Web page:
Everyone has heard the statement, “people are your company’s greatest asset,” but is that always true?

We all know that without people, nothing happens; there is no marketing or sales, no production or delivery, no administration or support, no management or leadership, and ultimately no strategy or direction for the company. There is no mission or vision without people. A company without people is a meaningless entity, empty and void of purpose, wandering aimlessly about, headed nowhere, and accomplishing nothing.

The people of a company plan, organize, and execute its goals and objectives, accomplishing its mission and serving its customers by providing valuable products and services.

They are a team working on a common cause and performing their individual roles while communicating and collaborating to accomplish the company’s mission. Without a company’s people, products are not sold or produced, customers do not receive what they have purchased, and investors gain no return.

So why do some companies still give so little thought to their “greatest asset” or even treat their people as an afterthought? Let’s explore several of the many possibilities here:

  • Some business leaders with responsibility in this area do not value people. Rather than recognizing people as unique and wonderful, having value as individuals, and being an essential part of a team working toward a common cause, they may see people as a means to an end. Believing that people are merely cogs in the wheel results in actions that minimize not only the value of people but also the potential positive impact that people could have on the company. If this attitude is held by leadership, it is displayed by leadership, and it reverberates throughout the organization to anyone and everyone paying attention. Additionally, it influences people-related policies and practices.
  • Most business leaders are very busy, given the ever-increasing challenges of business management and having multiple responsibilities and possibly roles (i.e., wearing multiple hats). This is especially true in small to mid-sized companies. The result is that leaders are busy in other functional areas, putting out fires and responding to squeaky wheels, therefore not having time or energy to place appropriate importance and attention on the management system of the business, which consists of the people themselves, as well as the policies and practices affecting them and their work.
  • It is natural for business owners and investors to expect a return on their investment, and it is very common for them to expect that return relatively quickly. This short-term mentality causes leadership to emphasize immediate revenue-generating, expense-reducing, and profit-producing activities, whereas investments in people and the management system are often longer-term oriented. Investment of resources is prioritized to ensure short-term gains are achieved, often at the expense of longer-term improvements.
  • People are people; they are not machines or tools. This means they have emotions, feelings, opinions, beliefs, biases, personal values, strengths, weaknesses, knowledge, experience, issues, problems, etc., that are often different from those of other team members and often different from the company’s leaders. The resulting complexities can confuse the leadership and people in the company, sometimes causing disappointment, frustration, resentment, disengagement, etc., making communication and cooperation difficult. This, of course, does not help to accomplish the mission. The truth is that some leaders cannot deal with all these variables effectively. Some might even feel like they are in the grey zone, where there are no simple black-and-white answers, and they don’t know which way to turn.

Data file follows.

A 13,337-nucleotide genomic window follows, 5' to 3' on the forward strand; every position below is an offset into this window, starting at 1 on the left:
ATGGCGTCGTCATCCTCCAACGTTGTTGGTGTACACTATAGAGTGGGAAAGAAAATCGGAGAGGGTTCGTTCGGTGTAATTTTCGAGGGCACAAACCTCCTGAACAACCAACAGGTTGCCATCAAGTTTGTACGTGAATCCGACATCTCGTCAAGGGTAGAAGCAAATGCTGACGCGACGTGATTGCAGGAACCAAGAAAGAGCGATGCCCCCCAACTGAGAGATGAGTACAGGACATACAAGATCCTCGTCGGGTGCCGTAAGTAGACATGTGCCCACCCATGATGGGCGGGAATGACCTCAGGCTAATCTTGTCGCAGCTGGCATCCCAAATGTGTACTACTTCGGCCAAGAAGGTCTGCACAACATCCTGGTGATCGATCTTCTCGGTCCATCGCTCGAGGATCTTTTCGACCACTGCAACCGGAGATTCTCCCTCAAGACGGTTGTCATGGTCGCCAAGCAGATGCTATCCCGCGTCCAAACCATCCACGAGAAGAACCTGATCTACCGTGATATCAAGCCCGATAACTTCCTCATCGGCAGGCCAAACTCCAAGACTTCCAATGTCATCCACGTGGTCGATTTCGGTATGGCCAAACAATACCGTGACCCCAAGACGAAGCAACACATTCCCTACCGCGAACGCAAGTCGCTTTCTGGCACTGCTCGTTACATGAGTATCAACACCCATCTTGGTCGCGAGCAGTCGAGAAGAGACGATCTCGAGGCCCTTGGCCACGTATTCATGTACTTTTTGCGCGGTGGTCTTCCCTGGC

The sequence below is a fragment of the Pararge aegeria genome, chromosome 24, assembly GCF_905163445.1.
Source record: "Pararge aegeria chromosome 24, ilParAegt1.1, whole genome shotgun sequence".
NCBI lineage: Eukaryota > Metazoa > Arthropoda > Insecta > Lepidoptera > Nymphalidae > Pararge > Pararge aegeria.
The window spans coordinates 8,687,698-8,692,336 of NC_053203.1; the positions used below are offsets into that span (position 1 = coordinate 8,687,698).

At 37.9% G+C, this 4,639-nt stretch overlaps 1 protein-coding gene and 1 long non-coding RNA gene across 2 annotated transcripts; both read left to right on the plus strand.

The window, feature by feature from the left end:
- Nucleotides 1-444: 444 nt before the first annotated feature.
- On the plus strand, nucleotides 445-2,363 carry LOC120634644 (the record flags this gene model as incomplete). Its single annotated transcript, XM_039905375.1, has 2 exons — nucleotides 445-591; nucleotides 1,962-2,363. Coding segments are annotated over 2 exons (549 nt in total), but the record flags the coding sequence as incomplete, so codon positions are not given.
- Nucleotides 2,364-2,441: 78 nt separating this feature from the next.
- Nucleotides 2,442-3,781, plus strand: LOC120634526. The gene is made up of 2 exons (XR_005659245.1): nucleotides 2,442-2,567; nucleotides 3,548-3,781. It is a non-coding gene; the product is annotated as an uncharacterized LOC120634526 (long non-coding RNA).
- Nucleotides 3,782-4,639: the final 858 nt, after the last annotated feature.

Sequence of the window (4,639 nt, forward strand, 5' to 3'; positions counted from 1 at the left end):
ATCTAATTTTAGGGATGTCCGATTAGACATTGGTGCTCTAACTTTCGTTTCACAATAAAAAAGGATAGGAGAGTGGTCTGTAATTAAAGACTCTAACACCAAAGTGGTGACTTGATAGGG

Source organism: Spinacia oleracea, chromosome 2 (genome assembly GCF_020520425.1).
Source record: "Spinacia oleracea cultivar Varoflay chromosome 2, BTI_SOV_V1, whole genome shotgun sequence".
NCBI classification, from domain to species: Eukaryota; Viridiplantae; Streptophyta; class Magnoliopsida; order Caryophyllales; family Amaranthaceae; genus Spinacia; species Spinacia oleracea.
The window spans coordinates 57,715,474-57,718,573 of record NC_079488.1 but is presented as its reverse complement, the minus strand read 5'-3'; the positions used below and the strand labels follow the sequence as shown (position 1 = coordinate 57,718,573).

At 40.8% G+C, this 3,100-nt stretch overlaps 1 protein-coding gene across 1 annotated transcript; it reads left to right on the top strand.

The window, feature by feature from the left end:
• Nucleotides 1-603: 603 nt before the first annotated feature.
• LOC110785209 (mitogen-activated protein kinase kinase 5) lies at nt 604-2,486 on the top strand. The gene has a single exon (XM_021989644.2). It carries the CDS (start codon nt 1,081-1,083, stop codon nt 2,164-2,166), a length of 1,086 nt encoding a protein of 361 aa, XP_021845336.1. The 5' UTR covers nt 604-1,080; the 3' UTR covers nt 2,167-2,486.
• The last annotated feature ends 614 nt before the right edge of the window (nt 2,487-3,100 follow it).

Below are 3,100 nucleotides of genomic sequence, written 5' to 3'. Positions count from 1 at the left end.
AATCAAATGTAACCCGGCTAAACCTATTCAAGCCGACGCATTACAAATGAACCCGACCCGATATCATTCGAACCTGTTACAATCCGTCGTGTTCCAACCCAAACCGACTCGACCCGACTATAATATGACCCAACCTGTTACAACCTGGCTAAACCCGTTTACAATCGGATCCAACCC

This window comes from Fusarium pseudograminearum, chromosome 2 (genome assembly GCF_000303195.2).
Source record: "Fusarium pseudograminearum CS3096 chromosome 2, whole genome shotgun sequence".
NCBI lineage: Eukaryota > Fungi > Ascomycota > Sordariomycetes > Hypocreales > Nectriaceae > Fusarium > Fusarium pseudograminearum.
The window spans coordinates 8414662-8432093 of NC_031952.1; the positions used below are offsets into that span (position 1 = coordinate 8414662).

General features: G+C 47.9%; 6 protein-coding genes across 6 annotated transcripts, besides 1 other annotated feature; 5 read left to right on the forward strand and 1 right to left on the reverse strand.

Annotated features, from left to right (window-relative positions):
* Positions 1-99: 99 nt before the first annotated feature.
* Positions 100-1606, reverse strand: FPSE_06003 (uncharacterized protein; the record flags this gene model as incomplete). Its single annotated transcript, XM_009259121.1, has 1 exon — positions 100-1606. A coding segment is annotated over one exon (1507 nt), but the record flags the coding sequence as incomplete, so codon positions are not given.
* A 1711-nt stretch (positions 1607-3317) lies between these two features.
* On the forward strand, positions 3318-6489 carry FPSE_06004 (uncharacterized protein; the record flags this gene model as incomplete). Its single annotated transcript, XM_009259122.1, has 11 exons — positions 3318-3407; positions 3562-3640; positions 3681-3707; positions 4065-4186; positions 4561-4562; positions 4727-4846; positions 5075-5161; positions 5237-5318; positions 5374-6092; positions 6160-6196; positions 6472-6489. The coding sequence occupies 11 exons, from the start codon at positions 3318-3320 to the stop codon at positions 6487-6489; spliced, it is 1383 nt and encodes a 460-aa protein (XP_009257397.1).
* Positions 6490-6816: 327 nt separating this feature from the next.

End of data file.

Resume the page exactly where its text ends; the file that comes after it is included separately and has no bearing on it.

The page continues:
• Some business owners and managers do not know how to create an effective management system which is the people part of the business. The management system is one of three core business processes, along with business strategy and operational processes. It includes many policies and practices related to people within the business, including recruiting and hiring, training and developing, motivating and managing, involving and engaging, recognizing and rewarding, etc. Leaders with expertise in other functional areas often do not possess the knowledge and experience necessary to develop a healthy management system.

Whether recognized and acted upon appropriately or not, people truly are your company’s greatest asset. How, then, could leadership improve this area of the business? The answer to this question depends on the situation, but here are a few considerations that might be helpful:

  1. Recognize that people are uniquely wonderful and inherently valuable. People want to be treated well and deserve to be treated with respect.

  2. Understand that people want to make a meaningful contribution to a cause bigger than themselves, e.g., the company’s mission. Everyone is an important contributor, regardless of a person’s role within the business.

  3. Acknowledge that a properly designed and functioning management system is necessary for people to reach their full potential and perform well as individuals and as a team.

We realize that this article provides a brief overview of a complex topic having extreme importance in all businesses intending to perform better and grow in some way. If we can be of further assistance, please contact our team.